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UK contractor rates... contract

Builder: Average hourly rates have fallen 11 percent since May, but some contractor jobs still command a healthy premium -- if you have the right skills

The second half of 2004 has seen average hourly rates for contractors fall and a furthering of the divide which sets London and the South-East apart from the rest of the UK in terms of pay and opportunities.

Average hourly rates have fallen 11 percent from £26.10 to £23.35 since May, according to industry portal Contractor UK, but some skills still reward contractors with salaries around £70 per hour.

The fall is seen as being in part seasonal -- a reflection of the influx of new graduates into the market as their courses finished in June. Average rates for graduates fell from £22 to £16 per hour as they diluted their workforce and made it more of an employers' market.

Geographical variance is also an issue. While the streets of London are far from 'paved with gold' they do still offer the best chance of a fat pay cheque. The average contractor rate in the City of London is £30 per hour -- 15 percent higher than second place Greater London. London also offers the best chance of getting a job, with 39 per cent of contractor positions currently advertised either in or around the capital.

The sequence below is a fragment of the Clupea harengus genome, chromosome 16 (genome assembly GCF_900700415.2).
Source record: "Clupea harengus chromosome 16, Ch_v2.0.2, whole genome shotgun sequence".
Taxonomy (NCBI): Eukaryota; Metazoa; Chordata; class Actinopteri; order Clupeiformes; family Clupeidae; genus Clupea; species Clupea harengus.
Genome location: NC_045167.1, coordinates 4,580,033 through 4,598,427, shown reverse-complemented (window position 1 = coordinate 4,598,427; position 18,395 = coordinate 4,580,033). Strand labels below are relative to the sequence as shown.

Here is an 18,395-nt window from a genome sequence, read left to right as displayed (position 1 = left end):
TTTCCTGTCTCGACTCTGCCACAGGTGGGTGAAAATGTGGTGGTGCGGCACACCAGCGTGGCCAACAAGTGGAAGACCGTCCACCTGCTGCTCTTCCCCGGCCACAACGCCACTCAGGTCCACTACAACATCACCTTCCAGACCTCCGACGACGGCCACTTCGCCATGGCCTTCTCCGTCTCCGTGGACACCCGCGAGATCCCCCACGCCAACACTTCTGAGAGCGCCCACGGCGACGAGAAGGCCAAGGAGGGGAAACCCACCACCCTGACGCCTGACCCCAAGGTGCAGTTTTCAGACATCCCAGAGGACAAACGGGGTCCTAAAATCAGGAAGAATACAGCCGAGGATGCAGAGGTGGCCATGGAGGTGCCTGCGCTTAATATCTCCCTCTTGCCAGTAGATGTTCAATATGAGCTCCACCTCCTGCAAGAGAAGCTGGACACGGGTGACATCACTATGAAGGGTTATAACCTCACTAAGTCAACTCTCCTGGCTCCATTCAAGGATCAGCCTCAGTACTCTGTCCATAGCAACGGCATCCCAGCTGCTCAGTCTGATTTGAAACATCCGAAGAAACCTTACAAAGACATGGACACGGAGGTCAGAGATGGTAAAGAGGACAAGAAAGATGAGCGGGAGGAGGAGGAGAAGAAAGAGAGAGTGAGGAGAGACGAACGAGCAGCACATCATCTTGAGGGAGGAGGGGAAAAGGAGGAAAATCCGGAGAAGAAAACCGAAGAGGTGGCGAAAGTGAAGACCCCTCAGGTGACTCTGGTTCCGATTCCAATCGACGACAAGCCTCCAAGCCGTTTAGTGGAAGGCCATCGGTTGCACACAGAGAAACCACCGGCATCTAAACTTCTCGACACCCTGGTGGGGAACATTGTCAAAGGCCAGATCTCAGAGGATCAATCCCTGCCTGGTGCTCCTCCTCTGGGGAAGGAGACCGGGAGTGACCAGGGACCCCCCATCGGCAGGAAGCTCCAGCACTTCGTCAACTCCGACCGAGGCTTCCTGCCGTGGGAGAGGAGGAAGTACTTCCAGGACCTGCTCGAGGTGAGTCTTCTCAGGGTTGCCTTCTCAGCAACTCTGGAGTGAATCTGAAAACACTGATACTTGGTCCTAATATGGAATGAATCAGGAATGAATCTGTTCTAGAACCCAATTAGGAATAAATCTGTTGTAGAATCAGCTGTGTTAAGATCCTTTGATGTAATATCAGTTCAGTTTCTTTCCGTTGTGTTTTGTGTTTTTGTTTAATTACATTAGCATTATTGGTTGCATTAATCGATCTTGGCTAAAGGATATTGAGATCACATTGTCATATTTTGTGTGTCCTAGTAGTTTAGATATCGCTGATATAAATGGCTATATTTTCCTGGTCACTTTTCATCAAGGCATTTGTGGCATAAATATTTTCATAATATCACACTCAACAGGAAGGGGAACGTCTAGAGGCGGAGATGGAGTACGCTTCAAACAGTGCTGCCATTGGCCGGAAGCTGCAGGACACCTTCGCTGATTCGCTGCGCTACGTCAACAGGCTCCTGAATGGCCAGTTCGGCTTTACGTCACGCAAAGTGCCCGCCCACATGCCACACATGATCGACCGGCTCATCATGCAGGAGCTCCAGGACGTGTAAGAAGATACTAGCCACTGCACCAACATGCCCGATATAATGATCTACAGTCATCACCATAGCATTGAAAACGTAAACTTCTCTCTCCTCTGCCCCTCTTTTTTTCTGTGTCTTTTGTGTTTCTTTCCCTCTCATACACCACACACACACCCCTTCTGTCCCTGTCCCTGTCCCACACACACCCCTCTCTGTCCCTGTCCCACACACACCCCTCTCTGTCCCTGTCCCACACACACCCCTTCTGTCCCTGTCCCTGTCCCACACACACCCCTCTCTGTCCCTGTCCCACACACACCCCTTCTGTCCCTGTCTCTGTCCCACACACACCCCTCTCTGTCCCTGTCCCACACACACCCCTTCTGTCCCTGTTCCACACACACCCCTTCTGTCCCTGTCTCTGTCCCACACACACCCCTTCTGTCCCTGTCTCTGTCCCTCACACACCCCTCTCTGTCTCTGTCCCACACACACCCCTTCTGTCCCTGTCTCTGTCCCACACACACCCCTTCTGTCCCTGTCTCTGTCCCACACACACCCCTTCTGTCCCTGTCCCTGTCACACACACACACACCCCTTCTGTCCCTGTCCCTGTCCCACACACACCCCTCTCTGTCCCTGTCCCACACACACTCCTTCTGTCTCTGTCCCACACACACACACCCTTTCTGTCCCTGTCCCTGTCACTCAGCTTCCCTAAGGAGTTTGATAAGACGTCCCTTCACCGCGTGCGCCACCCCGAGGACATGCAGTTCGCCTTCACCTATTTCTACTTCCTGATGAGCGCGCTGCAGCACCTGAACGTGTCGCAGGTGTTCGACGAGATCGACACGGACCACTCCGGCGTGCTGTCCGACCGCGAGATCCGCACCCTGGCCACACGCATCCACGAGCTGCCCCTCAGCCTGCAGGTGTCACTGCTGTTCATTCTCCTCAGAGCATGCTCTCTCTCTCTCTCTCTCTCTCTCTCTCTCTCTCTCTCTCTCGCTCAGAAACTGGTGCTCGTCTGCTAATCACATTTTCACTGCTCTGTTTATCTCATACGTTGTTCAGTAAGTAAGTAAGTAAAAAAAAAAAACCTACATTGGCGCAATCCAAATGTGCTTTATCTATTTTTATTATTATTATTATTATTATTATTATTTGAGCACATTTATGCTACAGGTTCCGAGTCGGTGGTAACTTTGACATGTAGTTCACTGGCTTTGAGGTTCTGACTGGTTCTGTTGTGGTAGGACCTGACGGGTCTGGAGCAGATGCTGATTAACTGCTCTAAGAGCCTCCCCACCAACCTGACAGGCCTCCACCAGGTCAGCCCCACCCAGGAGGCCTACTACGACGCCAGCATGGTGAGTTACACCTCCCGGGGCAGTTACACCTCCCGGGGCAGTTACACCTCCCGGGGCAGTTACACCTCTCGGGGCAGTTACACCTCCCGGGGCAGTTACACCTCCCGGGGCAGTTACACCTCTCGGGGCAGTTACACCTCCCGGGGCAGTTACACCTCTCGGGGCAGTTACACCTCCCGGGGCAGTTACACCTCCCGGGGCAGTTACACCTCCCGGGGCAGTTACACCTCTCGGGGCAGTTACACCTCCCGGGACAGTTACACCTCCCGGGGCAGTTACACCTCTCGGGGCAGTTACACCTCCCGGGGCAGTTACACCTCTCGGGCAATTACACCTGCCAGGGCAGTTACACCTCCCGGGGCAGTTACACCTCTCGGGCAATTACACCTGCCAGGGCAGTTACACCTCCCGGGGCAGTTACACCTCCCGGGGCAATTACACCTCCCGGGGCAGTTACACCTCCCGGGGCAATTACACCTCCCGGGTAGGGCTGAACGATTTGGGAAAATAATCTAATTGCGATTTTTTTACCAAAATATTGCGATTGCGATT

By comparison, the Midlands, which offers the best chance of finding work outside the South-East, boast a relatively paltry 3 percent of advertised positions.

SAP is still a rich seam of reward to tap into, with average hourly rates of £70 for some modules (HR, MM, SEM and WM). ERP is also something of a cash cow, holding top spot in the money stakes, with PeopleSoft HRMS contractors raking in £100 per hour.

Jeff Brooks, operations director for Parity, said: "SAP and others have shrink-wrapped their offerings and made them available to smaller organisations, which has made SAP a more appealing skill to have."

According to Contractor UK's top 10, FileMaker is the second most costly contract skill for employers, commanding £95 per hour. However, to call it niche is an understatement -- it is requested in 0.01 per cent of contractor ads.

The most common role advertised is that of the developer (19 per cent of ads).